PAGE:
In the ongoing case of the Florida Legislature v. the Florida Supreme Court, the final verdict might have to wait.
Since returning to Tallahassee on Monday to start redrawing congressional districts thrown out by the Supreme Court, lawmakers have hammered away at a 5-2 court majority that found the current map violated the anti-gerrymandering "Fair Districts" requirements adopted by voters in 2010.
For the most part, lawmakers don't reject the court's authority to rule the maps unconstitutional, regardless of whether they agree with the decision.
"The concern is how far beyond that they (justices) went and how that imposes itself on future legislatures," said House Redistricting Chairman Jose Oliva, R-Miami Lakes.
Legislators have railed against the court's extremely specific instructions on some districts and a recommendation that most meetings either be held in public or taped. The Senate has gone so far as to require meetings between members and redistricting staff to be recorded.
The source of the sharp commentary could be the Tallahassee heat, and it could be that legislators are sick of being at the Capitol again after this year's regular session and a budget special session. But it's also part of a long-running feud between the two branches. There's frequently friction between lawmakers and judges, and it's only intensified as the Supreme Court has become the last liberal redoubt in a conservative state government.
In recent years, the fight has often centered on redistricting. In 2010, the GOP-led Legislature tried to put its own redistricting constitutional amendment on the ballot along with the Fair Districts standards, which were put before voters following a petition drive. Then-Rep. Dean Cannon personally argued the case for including the amendment --- but the Supreme Court shot him down.
The following session, Cannon became House speaker and pushed a constitutional amendment that would have split the Supreme Court in two --- and pointedly moved the three remaining Democratic appointees to the panel that would not hear challenges to the Legislature's authority. The idea was eventually watered down and then defeated in a November 2012 referendum.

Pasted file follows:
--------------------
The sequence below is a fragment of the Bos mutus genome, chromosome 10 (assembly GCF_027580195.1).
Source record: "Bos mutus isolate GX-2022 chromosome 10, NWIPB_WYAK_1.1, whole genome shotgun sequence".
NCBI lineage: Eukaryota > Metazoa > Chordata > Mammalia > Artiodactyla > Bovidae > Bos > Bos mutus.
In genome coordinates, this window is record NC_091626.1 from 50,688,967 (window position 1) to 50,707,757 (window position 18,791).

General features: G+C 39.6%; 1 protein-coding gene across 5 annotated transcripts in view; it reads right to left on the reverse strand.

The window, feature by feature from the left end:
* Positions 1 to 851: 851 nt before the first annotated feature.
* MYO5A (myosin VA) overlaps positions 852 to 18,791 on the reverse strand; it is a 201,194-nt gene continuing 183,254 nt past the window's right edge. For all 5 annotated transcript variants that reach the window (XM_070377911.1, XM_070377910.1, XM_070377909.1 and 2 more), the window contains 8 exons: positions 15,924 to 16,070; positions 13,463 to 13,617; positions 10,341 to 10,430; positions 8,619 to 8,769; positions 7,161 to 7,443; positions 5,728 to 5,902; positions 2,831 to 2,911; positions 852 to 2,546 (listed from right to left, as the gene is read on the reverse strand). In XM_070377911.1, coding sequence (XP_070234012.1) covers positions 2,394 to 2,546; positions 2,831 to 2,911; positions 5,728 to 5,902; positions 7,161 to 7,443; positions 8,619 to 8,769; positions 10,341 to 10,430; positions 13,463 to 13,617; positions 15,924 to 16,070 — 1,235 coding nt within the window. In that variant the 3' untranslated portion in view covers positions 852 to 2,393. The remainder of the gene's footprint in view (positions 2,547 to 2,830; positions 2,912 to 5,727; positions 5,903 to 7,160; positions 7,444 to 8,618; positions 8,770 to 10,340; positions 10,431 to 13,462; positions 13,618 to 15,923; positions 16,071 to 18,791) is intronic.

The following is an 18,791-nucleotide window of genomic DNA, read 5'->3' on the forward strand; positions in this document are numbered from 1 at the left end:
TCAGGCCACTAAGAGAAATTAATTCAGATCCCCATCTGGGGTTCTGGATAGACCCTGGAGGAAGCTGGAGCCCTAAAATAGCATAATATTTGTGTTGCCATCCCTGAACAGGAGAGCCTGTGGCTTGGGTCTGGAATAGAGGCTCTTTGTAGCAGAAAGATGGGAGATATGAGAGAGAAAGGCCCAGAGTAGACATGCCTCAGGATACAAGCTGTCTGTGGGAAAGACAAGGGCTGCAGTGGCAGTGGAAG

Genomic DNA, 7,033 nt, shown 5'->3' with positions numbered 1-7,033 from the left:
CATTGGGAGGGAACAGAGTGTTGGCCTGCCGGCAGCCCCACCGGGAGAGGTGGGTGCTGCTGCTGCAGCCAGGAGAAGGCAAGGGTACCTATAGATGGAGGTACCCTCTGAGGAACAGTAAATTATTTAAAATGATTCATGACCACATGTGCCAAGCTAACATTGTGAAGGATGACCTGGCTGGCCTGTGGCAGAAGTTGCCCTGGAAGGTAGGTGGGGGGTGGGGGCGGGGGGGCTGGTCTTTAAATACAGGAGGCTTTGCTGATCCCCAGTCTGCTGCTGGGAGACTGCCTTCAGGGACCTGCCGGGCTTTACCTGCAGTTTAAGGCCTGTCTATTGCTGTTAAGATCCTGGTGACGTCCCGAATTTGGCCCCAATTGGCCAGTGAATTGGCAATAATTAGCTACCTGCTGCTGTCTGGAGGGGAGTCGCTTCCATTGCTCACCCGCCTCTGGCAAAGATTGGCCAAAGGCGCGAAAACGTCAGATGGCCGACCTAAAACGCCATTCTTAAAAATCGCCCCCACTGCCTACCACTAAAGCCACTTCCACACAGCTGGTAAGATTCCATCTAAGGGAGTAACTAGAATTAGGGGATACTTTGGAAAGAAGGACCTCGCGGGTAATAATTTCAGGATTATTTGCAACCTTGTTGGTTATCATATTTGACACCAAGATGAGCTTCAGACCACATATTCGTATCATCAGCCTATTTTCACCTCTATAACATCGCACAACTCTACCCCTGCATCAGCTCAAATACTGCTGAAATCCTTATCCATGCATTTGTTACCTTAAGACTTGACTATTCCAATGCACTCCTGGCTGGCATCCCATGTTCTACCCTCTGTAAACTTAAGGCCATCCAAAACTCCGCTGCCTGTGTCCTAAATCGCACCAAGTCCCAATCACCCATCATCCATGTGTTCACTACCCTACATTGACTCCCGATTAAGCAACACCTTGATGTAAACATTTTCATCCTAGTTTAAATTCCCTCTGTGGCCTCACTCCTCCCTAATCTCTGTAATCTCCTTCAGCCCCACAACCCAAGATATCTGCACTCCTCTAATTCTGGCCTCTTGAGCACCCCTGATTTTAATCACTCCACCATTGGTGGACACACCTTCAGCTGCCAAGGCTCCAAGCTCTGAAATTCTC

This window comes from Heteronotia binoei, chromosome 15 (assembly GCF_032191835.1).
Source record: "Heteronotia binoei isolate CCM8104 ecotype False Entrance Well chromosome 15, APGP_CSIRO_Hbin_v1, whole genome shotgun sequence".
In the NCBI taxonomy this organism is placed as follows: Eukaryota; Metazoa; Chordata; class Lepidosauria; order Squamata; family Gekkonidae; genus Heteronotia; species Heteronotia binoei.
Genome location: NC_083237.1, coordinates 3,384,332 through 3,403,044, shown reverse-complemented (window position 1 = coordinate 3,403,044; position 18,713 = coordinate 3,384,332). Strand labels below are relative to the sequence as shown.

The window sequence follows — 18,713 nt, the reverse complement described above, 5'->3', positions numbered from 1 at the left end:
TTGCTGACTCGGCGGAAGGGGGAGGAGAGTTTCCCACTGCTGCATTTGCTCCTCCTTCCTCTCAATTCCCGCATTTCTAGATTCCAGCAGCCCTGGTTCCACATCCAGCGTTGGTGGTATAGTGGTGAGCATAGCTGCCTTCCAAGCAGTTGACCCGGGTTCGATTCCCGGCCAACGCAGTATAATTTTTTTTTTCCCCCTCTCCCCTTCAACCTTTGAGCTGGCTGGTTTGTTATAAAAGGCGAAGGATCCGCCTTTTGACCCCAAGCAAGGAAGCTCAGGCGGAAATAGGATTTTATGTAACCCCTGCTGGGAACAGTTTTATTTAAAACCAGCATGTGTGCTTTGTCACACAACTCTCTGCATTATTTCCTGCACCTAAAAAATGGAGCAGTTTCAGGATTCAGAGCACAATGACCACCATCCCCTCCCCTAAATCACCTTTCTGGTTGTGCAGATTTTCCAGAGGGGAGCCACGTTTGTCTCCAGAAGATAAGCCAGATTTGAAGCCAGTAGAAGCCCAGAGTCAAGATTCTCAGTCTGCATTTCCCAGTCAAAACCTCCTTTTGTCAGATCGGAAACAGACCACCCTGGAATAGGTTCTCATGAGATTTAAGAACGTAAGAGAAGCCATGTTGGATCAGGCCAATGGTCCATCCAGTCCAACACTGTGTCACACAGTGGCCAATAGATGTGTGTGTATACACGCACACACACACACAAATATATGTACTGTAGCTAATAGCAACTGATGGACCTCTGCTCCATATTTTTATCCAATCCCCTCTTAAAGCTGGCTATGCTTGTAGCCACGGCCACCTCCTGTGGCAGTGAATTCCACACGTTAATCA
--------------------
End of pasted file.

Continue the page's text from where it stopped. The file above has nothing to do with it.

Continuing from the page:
Oliva hinted during a meeting of his redistricting committee that there might be some move during next year's regular session to address the court's actions, but deferred later when a reporter asked him what shape that might take.
"Honestly, right now, what I'm trying to do is take the charge that I've been given and navigate us through these waters," Oliva said. "I think those debates are for another time. But I think if you look at the kind of comments that were made on this committee today, I think that that is something that will occupy this Legislature."
One thing that does seem off the table is using the power of the purse to clamp down on the courts. Sen. Rob Bradley, a Fleming Island Republican who has been one of the fiercest critics of the Supreme Court this week, said targeting judicial-system funding would be taking things too far.
"The judicial branch is a co-equal branch of government, and it needs to function," Bradley said. "Our businesses depend on a functioning judiciary. And these are important discussions to have. We have the ability to critique the decisions that they make, and make our feelings known. But this idea of punishing back and forth, I don't think, is appropriate."